This may be because life for gay couples in Japan isn’t perceived as being all that bad. This is evidenced by the hugely-popular and light-hearted drama (called Kino nani tabeta?, meaning What did you eat yesterday?) which features a gay couple and their work, home, family and dining dilemmas. Kenji, a hairdresser, and Shiro, a lawyer, can’t marry, and face serious questions over whether to adopt a child or not. Shiro also keeps his sexuality secret from his office and has to deal with a supportive, but disappointed mother, who puts on a brave face (hone) but would clearly have preferred her darling son to have settled down with a nice girl (tatemae).

What is striking, and rather touching, is how gently all this is depicted, with respect for all viewpoints and no caricatured homophobia. There is no clarion call for change, and if there is a message it is that gay couples can’t marry in Japan and this is perhaps unfair, but the answer is to be sympathetic and tolerant (which most people are), not to angrily call on the authorities to rewrite or reinterpret the Japanese constitution and redefine the estate of marriage, especially perhaps when one of Japan’s national priorities is supposed to be boosting the birth rate.

Campaigners should not put too much faith in the idea that events in Thailand or sniping from a possibly-on-the-way-out progressive US administration will have much influence. Japan is particularly sensitive and resistant to “gaiatsu” (outside pressure). The Japanese have persisted with whale hunting despite (in fact, because of) international opprobrium.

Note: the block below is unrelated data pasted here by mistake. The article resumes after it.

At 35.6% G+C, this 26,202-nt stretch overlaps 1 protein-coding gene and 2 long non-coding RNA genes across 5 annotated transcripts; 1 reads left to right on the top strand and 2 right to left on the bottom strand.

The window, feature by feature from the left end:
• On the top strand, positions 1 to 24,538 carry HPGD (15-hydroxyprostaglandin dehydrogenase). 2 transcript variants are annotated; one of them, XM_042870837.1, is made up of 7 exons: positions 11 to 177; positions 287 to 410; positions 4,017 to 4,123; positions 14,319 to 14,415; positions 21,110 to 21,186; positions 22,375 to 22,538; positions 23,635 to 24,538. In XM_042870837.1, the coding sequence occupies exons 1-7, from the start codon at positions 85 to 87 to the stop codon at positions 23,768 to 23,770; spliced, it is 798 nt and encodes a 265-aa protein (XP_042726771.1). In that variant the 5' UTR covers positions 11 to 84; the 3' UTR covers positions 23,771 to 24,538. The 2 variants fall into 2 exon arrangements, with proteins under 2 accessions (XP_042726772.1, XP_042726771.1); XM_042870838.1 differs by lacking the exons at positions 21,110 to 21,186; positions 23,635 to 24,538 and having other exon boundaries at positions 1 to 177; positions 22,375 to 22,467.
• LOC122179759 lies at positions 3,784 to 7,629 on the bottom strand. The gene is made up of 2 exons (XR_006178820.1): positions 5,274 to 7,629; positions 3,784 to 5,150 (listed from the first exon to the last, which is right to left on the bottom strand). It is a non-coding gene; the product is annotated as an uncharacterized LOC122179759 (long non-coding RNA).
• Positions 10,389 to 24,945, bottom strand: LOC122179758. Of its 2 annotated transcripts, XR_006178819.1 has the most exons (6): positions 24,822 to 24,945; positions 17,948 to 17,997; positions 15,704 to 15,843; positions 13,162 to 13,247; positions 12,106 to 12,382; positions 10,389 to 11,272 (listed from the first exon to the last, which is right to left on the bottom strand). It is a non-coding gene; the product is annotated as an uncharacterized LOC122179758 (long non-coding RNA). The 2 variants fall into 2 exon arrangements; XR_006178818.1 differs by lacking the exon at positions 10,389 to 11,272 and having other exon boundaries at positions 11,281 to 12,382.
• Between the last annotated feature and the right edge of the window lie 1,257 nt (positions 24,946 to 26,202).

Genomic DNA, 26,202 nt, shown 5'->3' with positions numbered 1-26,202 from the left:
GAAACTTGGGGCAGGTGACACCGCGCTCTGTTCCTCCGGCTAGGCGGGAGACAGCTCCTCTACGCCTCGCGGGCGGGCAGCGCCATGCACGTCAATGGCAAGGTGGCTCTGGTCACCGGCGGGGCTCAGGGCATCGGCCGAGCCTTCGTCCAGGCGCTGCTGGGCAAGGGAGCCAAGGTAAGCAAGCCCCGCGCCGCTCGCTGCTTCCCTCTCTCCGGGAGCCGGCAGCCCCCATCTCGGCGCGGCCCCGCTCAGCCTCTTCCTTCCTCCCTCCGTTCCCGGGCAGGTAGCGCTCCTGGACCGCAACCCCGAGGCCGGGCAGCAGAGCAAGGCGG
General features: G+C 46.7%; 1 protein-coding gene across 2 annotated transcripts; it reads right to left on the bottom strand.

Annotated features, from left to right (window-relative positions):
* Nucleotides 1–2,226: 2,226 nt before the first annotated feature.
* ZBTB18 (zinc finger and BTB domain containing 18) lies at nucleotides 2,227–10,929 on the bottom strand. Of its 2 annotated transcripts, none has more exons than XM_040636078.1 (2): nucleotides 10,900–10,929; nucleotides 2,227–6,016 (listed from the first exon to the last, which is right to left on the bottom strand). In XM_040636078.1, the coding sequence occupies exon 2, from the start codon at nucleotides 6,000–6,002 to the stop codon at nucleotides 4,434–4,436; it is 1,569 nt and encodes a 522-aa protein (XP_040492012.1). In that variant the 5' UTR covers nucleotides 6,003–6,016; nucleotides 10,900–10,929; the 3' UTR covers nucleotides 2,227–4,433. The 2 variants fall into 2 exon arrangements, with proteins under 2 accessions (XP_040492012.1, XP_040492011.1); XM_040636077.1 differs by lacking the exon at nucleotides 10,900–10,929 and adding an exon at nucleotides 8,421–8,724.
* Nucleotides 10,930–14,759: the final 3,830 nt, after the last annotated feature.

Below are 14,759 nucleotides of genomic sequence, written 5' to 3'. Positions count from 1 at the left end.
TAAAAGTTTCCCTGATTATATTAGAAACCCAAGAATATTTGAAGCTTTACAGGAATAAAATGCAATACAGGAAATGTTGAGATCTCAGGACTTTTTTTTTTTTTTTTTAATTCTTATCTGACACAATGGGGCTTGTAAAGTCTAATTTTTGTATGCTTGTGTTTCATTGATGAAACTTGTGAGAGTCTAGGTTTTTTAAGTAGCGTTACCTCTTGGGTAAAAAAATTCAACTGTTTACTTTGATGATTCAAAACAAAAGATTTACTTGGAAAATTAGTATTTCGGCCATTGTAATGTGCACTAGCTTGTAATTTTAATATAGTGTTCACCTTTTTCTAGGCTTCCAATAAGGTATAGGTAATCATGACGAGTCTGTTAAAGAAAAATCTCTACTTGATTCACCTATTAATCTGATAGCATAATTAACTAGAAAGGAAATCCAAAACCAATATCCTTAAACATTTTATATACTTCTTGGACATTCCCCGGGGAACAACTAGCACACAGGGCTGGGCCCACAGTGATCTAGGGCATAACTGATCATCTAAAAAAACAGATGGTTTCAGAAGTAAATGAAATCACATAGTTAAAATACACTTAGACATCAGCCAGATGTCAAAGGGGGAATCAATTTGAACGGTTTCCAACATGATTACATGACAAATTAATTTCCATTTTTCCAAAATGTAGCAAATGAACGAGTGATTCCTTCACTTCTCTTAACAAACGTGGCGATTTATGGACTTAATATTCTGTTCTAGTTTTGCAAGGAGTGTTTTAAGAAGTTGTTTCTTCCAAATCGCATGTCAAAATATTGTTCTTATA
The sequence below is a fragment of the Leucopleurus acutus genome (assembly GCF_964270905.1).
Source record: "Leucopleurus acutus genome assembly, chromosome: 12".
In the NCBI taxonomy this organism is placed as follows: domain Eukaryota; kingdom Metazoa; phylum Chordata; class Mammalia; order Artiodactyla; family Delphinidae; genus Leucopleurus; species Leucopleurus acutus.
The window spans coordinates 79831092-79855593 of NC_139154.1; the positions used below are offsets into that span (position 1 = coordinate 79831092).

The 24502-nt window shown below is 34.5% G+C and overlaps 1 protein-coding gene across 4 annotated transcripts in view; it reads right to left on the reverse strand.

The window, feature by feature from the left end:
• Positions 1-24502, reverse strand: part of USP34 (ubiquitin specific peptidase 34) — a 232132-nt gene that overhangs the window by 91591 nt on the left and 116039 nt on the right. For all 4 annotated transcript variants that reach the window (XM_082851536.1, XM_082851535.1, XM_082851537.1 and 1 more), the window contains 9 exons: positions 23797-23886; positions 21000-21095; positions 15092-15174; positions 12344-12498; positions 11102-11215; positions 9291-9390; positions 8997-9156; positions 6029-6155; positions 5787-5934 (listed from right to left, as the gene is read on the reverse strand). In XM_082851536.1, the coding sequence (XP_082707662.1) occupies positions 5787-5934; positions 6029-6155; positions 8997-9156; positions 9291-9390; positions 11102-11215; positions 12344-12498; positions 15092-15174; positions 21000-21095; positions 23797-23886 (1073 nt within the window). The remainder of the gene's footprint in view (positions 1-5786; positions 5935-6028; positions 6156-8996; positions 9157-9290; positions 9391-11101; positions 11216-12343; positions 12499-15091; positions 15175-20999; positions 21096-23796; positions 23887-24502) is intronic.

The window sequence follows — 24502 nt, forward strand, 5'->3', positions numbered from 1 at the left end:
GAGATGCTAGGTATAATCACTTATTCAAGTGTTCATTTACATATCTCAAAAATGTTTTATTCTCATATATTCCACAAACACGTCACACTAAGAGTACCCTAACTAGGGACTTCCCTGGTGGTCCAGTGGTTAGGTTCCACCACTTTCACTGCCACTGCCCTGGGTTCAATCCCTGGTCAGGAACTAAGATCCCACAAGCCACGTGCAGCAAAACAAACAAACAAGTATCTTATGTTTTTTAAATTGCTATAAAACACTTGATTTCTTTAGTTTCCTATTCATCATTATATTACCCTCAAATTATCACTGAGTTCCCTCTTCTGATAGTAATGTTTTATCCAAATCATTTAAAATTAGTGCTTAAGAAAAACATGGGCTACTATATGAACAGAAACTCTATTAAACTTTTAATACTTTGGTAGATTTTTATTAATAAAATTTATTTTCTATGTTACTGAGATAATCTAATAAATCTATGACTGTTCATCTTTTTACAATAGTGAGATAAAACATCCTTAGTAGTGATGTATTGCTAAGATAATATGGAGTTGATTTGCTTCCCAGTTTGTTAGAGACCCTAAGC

The Japanese establishment, often depicted as dinosaurs, are more accurately a mixed bag of generally old or elderly well-connected bureaucrats whose defining characteristic is an innate conservatism. Ever alive to potential threats to Japan’s hallowed societal harmony, a Japanese government legislates with extreme caution, especially where constitutional matters are concerned. Politicians here may seem to be behind the times, but it’s hard to imagine a Japanese government embedding net zero in law or proposing gender self-ID.

This is not to say that Japan is entirely unreceptive to modern gender-based lobbying. Calls for change are not outright dismissed, just subtly deflected. A good example was last year’s gender tolerance bill, a response to calls from some quarters for measures to “promote understanding of sexual minorities.” The bill contained supportive sentiments, but no changes to Japanese law whatsoever. 

The other disadvantage campaigners here have is that they are a wholly different constituency to their counterparts in the West and don’t wield as much power or generate as much publicity. There are no big-name celebrities involved. Japanese “talents” are strictly controlled by their all-powerful management companies, so even if they felt inclined to join the debate they wouldn’t be allowed to. It’s a controversial system and rife with exploitation, but it has its advantages.

I would expect then that the Japanese government, if it comments at all, to respectfully acknowledge Thailand’s legislation, pronounce it to be interesting and worthy of consideration. Then do absolutely nothing at all.

This article was originally published on The Spectator’s UK website.